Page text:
I used to think that technology could help education. I’ve probably spearheaded giving away more computer equipment to schools than anybody else on the planet. But I’ve had to come to the inevitable conclusion that the problem is not one that technology can hope to solve. What’s wrong with education cannot be fixed with technology. No amount of technology will make a dent.

The most important thing is a person. A person who incites your curiosity and feeds your curiosity; and machines cannot do that in the same way that people can. The elements of discovery are all around you. You don’t need a computer. Here – why does that fall? You know why? Nobody in the entire world knows why that falls. We can describe it pretty accurately but no one knows why. I don’t need a computer to get a kid interested in that, to spend a week playing with gravity and trying to understand that and come up with reasons why.

2. Jobs does see an important role for digital learning materials, all available on one iPad, replacing the scores of heavy and over-priced textbooks. The book mentions it was one of his dreams to shake up the education market by developing digital resources for the iPad, not to replace teachers, but to enable them to deliver more personal instruction and motivational feedback.  The profusion of (educational) apps for the iPad may soon very well shake up the educational market.  As Audrey Watters notes in Hack Education:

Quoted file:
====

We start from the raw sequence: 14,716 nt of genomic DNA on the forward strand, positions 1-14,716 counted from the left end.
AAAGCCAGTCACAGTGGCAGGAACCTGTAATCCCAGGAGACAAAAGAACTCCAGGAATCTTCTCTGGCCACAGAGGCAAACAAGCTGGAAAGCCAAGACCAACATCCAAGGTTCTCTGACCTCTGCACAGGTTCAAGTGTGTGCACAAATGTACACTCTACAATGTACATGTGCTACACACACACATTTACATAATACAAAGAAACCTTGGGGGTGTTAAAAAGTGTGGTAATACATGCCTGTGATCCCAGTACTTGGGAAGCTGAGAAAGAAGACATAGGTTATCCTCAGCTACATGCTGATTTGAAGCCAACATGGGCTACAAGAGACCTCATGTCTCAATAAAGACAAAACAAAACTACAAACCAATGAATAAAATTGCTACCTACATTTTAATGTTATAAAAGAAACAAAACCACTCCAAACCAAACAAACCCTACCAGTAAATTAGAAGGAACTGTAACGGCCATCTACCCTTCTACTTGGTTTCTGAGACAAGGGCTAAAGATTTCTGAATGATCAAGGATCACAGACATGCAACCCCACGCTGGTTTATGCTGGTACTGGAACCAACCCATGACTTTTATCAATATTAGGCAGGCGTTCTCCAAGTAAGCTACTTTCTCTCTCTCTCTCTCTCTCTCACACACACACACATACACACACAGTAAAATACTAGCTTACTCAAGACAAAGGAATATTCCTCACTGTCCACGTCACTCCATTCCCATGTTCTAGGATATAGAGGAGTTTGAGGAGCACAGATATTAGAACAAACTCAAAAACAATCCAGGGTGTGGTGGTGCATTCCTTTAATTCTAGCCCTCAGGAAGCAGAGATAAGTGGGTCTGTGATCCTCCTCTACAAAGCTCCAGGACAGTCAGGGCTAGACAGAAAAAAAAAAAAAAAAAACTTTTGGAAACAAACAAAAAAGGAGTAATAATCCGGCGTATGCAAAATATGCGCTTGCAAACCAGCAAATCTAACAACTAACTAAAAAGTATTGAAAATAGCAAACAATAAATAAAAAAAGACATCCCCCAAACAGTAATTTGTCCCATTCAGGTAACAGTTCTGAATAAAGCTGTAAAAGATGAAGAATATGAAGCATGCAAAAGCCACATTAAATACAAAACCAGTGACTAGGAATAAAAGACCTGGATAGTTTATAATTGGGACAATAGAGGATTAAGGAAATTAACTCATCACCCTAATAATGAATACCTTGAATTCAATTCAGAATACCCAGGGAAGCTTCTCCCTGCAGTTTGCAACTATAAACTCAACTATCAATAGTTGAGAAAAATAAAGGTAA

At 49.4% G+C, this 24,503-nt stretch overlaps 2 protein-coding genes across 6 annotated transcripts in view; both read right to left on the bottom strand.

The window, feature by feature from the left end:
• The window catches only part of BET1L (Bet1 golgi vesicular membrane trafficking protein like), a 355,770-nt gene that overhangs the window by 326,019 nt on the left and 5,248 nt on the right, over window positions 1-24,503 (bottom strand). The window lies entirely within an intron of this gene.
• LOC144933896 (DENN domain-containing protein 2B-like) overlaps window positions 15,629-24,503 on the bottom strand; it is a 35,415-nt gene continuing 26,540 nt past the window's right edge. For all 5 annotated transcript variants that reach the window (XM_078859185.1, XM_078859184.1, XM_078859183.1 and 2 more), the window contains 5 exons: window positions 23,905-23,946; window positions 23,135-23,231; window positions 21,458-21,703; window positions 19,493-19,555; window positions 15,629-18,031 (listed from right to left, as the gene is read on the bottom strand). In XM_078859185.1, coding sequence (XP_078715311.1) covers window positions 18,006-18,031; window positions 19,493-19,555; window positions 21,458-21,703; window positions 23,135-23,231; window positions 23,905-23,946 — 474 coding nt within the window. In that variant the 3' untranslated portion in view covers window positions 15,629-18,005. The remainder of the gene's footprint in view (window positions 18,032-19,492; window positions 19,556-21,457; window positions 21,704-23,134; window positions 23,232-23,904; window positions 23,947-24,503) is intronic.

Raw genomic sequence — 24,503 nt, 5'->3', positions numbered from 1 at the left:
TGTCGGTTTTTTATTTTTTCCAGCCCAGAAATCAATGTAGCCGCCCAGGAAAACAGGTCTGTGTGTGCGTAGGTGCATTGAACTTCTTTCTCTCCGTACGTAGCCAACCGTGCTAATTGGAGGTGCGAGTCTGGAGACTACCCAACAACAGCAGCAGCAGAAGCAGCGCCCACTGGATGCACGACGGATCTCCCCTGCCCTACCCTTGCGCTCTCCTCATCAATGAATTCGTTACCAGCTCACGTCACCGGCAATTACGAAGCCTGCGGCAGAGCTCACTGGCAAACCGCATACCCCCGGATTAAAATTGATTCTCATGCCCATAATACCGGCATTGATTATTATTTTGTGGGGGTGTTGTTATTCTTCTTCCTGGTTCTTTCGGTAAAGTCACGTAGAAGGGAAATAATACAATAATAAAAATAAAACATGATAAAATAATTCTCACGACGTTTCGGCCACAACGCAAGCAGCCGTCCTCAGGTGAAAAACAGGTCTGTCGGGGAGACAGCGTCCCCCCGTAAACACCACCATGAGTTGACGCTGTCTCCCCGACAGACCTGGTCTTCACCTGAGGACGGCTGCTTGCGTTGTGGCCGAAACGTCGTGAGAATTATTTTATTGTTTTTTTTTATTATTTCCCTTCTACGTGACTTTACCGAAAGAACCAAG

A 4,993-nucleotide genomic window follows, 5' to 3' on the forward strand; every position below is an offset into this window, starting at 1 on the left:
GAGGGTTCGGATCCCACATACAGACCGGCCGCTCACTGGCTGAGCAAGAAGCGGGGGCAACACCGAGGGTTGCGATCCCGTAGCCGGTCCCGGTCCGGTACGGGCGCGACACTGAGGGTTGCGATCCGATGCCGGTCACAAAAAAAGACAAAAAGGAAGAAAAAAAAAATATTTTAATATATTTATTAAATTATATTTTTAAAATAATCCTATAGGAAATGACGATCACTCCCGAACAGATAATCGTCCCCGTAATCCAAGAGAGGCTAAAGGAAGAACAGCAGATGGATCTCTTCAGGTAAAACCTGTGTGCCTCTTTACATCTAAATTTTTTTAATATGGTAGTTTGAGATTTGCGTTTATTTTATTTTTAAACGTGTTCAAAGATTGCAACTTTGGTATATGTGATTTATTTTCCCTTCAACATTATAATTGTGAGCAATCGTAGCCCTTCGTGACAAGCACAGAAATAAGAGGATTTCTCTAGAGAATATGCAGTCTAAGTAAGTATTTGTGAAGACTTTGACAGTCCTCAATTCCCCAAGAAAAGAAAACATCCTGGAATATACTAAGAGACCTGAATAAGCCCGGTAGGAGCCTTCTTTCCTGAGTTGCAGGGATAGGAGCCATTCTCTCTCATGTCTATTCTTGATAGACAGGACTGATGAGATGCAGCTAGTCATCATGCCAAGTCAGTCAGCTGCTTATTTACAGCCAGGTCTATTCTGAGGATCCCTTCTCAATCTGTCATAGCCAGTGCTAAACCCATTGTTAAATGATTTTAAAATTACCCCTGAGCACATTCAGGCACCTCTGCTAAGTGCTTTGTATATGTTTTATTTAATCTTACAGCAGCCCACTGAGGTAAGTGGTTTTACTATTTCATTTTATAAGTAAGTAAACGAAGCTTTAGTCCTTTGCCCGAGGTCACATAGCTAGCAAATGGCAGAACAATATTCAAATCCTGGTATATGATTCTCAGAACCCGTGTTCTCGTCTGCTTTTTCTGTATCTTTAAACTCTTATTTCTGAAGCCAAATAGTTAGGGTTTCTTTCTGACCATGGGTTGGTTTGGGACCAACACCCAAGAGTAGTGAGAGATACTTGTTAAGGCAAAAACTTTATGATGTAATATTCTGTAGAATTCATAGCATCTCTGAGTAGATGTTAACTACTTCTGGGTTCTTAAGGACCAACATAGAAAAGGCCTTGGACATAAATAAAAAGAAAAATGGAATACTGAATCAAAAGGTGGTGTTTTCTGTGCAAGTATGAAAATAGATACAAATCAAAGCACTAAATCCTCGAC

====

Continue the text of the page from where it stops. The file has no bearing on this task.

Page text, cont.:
There's also an argument to be made, I think, that the explosion in educational apps for the Apple iOS ecosystem has changed everything -- or at least, it's helped change the ed-tech business landscape this year. If you look at the bestselling educational apps in the App Store, for example, you'll see titles from startups and small companies, not just from the educational publishing giants. There's the promise too, of course, that iPads will replace those heavy textbooks; no doubt, the educational publishers are scrambling to go digital, to stay relevant.
iPhone for sale in Phnom Penh

Despite the premium price, iPhones and iPads appear to be popular in Cambodia as well, with many people preferring them to cheaper devices and even going to lengths to acquire genuine ones instead of ubiquitously available fakes. It would be interesting to compare the effect of distributing (or subsidizing the purchase of) iPads compared to traditional notebooks to lecturers in teacher training colleges.  The visual attractiveness and amazing intuitiveness of iPads could lure teacher trainers into exploring multimedia for education, or it could be nothing more than a novelty effect, quickly wearing off if underlying barriers are not addressed.

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1 comment:

  1. hi..Im student from Informatics engineering, this article is very informative, thanks for sharing :)